Attempts to rate the suitability of land for food production probably began with the dawn of arable agriculture (Simonson, 1968). From the early days of soil survey in Canada, ratings were made of the agricultural potentials of mapped areas (McKeague and Stobbe, 1978). The first national land inventory in Canada, the Canada Land Inventory (CLI) (ARDA, 1965), was based largely on soil survey information, and the initial capability rating was for common field crops. Over the years several agencies modified the CLI for a variety of purposes. In some cases, new systems of land capability rating were developed. The use of different systems led to confusion and conflict. Concern about this was expressed at the meeting of the Expert Committee on Soil Survey in 1986, and the Land Resource Research Centre responded in 1987 with the formation of an Agronomic Interpretations Working Group, with representation from all regions of Canada.
The Working Group examined a number of systems used to rate land for the production of agricultural crops. They included the systems used in British Columbia (Kenk and Cotic, 1983), Alberta (Alberta Soils Advisory Committee, 1987) and the Ottawa area (Marshall et al., 1979) as well as Ontario (Brokx and Presant, 1986), Quebec (Mailloux et al., 1964) and the Atlantic Region (Atlantic Advisory Committee, 1988). Several climatic stratifications were also reviewed (Chapman and Brown, 1966; FAO, 1976; Williams, 1983). Conclusions from the initial assessment were:
a) the inadequate consideration of climate,
b) the omission of organic soils from the system,
c) the inadequate documentation of criteria, and
d) the subjectivity of the rating process.
It was agreed that:
With the above direction, the Working Group proceeded with exploratory work in 1988, development of a climatic framework for the system in 1989, preparation of a draft report in 1990, and testing and modification of the system in 1991. The result was a "working document published in 1992 which was circulated to Land Resource Units across the country for exposure to local clients and further testing. Feedback from this phase was used for further modification and clarification to produce the present document. At the same time a computer program, written in dBASE, was developed for automated calculations.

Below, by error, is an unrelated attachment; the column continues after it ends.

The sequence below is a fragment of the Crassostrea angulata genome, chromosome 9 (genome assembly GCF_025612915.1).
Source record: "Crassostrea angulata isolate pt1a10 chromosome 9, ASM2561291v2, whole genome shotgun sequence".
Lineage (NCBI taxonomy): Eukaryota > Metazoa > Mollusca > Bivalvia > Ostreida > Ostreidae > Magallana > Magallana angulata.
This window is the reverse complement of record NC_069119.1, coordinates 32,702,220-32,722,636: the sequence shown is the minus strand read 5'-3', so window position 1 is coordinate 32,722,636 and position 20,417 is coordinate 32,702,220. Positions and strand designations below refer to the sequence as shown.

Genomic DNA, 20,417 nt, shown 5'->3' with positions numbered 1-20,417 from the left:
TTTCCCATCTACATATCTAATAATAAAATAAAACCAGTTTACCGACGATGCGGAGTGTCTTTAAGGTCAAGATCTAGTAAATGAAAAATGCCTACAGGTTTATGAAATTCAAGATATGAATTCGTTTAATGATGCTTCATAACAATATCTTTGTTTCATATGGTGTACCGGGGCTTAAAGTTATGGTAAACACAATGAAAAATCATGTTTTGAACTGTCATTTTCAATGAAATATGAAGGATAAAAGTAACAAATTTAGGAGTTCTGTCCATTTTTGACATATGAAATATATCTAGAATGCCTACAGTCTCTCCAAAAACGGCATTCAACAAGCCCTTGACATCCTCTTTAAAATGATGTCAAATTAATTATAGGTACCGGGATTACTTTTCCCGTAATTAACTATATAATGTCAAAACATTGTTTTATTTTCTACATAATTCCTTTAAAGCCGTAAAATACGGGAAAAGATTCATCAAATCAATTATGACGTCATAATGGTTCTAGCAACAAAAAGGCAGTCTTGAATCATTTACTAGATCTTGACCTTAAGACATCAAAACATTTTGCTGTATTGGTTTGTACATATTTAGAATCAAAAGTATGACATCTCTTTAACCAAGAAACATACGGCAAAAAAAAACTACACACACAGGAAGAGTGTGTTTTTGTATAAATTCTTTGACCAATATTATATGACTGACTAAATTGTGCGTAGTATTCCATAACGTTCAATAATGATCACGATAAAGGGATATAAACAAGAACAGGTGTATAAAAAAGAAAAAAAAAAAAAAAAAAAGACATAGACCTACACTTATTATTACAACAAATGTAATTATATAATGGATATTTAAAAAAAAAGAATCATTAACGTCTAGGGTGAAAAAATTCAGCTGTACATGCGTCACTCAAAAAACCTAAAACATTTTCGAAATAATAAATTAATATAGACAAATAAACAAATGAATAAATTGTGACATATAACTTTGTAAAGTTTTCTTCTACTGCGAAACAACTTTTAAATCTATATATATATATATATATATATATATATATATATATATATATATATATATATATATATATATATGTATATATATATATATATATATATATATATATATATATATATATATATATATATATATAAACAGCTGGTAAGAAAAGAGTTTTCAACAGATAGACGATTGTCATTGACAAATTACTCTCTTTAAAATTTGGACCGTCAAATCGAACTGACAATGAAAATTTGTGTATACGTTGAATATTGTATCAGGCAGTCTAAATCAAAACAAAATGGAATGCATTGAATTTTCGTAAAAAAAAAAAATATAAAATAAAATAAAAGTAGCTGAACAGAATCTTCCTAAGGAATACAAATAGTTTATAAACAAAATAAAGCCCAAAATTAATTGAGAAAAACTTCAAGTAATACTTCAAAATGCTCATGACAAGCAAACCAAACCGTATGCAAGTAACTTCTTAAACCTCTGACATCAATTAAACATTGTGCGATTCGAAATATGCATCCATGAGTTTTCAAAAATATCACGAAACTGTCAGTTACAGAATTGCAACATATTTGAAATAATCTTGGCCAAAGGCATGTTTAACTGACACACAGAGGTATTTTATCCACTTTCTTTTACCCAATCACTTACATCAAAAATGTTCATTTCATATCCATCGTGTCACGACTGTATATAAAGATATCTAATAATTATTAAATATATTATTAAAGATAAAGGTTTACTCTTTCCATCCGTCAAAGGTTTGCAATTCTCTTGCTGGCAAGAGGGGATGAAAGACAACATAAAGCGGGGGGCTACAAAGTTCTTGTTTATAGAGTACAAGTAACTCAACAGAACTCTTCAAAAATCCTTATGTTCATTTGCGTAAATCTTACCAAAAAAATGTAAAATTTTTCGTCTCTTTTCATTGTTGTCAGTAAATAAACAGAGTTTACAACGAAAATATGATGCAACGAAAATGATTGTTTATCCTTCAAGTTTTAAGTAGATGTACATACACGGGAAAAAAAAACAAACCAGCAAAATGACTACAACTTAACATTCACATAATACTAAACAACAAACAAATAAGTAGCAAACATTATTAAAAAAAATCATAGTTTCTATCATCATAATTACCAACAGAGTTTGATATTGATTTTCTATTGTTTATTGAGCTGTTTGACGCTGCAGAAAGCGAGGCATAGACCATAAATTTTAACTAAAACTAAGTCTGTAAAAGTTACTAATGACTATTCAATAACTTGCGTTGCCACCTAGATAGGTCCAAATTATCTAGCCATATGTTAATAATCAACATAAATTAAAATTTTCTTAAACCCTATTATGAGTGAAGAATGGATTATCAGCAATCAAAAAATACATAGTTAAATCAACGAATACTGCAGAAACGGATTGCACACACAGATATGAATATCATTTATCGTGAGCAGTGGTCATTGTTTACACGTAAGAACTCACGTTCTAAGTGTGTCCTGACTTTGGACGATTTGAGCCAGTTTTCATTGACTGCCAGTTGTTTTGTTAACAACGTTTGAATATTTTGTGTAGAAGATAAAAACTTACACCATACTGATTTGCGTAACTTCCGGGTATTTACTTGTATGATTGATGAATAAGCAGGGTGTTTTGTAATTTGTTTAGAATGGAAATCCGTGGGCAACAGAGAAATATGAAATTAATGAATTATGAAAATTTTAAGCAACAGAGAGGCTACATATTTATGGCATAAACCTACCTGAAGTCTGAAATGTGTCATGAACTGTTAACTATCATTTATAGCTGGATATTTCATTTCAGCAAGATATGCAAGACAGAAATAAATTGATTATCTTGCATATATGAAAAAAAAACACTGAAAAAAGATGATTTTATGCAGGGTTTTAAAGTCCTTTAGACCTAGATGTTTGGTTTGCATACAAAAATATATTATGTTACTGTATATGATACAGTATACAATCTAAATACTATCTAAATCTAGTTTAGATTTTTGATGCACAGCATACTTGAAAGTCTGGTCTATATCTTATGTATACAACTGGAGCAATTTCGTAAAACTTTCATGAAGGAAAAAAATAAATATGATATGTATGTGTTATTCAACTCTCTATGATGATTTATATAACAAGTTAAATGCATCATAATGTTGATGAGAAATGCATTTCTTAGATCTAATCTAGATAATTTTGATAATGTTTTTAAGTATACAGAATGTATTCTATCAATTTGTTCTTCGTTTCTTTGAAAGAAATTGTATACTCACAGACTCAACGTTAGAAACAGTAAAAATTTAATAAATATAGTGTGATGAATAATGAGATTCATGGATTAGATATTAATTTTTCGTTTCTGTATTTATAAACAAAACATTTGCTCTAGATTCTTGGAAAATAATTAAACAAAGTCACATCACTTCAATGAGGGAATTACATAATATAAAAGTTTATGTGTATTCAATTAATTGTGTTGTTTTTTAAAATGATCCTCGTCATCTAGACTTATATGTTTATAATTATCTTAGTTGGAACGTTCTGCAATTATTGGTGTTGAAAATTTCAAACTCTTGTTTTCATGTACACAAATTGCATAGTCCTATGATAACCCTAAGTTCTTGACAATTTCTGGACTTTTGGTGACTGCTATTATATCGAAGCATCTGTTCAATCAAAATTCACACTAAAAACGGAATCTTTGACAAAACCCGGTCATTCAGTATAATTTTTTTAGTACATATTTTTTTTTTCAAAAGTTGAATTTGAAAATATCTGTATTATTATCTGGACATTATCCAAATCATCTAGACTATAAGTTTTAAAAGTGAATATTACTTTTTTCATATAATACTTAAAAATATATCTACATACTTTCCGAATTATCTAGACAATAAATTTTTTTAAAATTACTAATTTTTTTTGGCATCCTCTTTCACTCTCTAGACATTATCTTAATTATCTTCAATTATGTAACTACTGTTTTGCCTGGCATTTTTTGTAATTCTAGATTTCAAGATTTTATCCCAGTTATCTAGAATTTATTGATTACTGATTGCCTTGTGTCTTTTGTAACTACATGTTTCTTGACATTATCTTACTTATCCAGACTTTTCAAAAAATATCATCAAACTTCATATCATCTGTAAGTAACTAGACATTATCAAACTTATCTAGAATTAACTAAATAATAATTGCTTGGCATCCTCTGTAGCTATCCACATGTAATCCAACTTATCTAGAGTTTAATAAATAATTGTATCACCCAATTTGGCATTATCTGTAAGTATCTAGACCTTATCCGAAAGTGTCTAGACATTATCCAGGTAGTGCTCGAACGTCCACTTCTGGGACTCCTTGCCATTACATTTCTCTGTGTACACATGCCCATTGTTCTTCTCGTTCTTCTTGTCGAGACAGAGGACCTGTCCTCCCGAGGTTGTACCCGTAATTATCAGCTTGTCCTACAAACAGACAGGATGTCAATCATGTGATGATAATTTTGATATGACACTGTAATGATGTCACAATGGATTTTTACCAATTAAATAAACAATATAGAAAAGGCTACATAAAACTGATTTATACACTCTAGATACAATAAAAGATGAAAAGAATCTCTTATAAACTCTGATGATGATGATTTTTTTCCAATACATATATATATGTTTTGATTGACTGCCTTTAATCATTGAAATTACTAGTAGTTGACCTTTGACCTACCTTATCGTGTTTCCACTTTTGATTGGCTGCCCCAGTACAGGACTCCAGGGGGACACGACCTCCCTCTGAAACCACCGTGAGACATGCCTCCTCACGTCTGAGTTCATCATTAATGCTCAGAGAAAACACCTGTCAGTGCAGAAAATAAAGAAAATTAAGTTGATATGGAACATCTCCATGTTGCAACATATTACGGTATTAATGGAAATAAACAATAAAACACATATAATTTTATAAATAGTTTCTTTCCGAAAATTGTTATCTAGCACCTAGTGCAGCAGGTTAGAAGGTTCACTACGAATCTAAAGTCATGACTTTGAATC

This document should be viewed both as a general procedure for assessing land suitability for crop production and as a specific system for rating land suitability for spring-seeded small grains. The spring-seeded small grains, which include wheat, barley and oats, were selected to develop the procedure and format because they can be grown throughout the agriculture area of Canada. The system should work equally well for hardy oilseeds such as canola and flax which have similar land resource requirements. As the CLI ratings were designed for common field crops suited to the area (ARDA, 1965), the two systems should be roughly similar. The system described herein includes most of the attributes of an optimum approach to soil productivity rating as outlined by Huddleston (1984).
The principal objectives of the working group were to clarify and specify the input parameters so that the rating could be documented and automated, to develop a uniform national approach and to provide for expansion of the rating to a variety of crops. As such, this report does not present new information so much as to reorganize, document and specify our present approaches and knowledge. In so doing, it also identifies areas of weakness and directs testing and research for improvements. It is an attempt to improve the quality and particularly the uniformity of land suitability rating in Canada.